Vesalius’ unbound Epitome, published in Latin and German in 1543 alongside the first edition, was meant to be a cheap summary of the whole Fabrica for use in teaching, perhaps even during dissection. Probably because it was designed for practical uses, fewer copies survive than either the 1543 or 1555 editions of the valuable, full-length book. Regular use left most surviving copies of the Epitome heavily damaged, ranging from tears along foldings to all kinds of stains.
However, some copies that we examined suggest that at the first sign of wear and tear the prudent and frugal owners decided to bind their Epitomes as books. These show relatively little wear compared to the majority of copies. The Houghton Library’s copy is one such, made even more rare by the fact that a German and a Latin edition are bound together. Another is a beautifully preserved copy at the Biblioteca Nazionale Centrale di Firenze. This also has another feature rare among Epitomes, namely that it is annotated in Greek.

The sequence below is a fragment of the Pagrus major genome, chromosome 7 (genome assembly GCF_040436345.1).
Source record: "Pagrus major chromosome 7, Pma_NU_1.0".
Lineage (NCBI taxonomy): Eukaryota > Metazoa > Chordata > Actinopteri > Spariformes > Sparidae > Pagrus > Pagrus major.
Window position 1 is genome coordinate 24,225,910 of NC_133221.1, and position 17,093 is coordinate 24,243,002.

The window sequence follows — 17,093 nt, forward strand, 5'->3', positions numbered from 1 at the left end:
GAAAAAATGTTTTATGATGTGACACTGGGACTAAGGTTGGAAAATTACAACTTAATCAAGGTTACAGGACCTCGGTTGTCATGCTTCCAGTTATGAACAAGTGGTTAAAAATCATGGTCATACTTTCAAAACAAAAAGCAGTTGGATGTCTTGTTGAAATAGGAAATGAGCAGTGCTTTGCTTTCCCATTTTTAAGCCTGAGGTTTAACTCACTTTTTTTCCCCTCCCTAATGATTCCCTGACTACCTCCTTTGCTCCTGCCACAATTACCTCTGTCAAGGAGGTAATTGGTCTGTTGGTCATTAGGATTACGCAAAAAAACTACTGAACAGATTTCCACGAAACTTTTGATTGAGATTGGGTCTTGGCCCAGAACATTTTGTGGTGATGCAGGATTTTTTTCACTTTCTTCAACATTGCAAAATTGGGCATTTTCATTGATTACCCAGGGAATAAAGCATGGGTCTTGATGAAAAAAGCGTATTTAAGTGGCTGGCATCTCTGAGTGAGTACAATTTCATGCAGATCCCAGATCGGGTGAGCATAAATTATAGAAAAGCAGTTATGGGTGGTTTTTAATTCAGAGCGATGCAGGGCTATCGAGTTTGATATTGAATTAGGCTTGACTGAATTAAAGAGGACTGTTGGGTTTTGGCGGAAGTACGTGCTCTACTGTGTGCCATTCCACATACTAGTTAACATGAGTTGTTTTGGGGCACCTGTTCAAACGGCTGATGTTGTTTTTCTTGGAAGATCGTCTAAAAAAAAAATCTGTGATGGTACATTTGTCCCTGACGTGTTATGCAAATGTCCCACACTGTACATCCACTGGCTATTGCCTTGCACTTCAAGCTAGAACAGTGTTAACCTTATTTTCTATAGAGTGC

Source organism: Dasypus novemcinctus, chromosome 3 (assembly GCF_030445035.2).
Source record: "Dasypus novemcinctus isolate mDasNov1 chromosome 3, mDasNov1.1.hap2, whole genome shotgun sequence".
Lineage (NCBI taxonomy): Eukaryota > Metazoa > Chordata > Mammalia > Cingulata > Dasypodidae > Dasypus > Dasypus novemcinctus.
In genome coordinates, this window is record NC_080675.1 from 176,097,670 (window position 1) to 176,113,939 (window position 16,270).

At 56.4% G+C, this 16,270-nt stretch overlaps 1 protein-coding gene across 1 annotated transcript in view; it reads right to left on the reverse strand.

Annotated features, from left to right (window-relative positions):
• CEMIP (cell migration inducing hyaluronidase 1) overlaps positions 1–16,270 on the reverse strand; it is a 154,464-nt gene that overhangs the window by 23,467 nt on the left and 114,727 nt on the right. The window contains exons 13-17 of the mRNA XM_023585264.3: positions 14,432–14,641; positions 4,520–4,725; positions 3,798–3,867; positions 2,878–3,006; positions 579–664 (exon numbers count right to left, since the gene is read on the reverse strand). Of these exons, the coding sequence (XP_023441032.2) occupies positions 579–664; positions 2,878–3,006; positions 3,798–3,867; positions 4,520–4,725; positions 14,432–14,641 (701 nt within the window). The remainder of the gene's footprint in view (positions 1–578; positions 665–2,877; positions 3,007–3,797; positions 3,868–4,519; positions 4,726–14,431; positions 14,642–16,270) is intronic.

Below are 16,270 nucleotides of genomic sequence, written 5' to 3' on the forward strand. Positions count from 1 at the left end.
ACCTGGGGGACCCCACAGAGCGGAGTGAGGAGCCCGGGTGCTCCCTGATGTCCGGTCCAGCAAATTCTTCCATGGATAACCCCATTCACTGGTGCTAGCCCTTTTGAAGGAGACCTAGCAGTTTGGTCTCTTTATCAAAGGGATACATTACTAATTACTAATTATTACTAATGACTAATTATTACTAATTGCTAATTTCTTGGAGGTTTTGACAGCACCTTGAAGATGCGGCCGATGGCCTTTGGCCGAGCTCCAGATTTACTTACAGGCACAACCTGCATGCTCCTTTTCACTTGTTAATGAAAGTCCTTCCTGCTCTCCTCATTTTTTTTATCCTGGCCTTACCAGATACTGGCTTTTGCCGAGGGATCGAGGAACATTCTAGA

As we get further into the analytical part of our project, we hope to correlate the patterns of ownership and dissemination of the two book editions with those of the rare Epitomes, and perhaps become able to make more informed guesses about the print runs and uses of this wonderful little work. Our team has already published a list of surviving copies of both the Latin and German Epitomes, which you can consult here.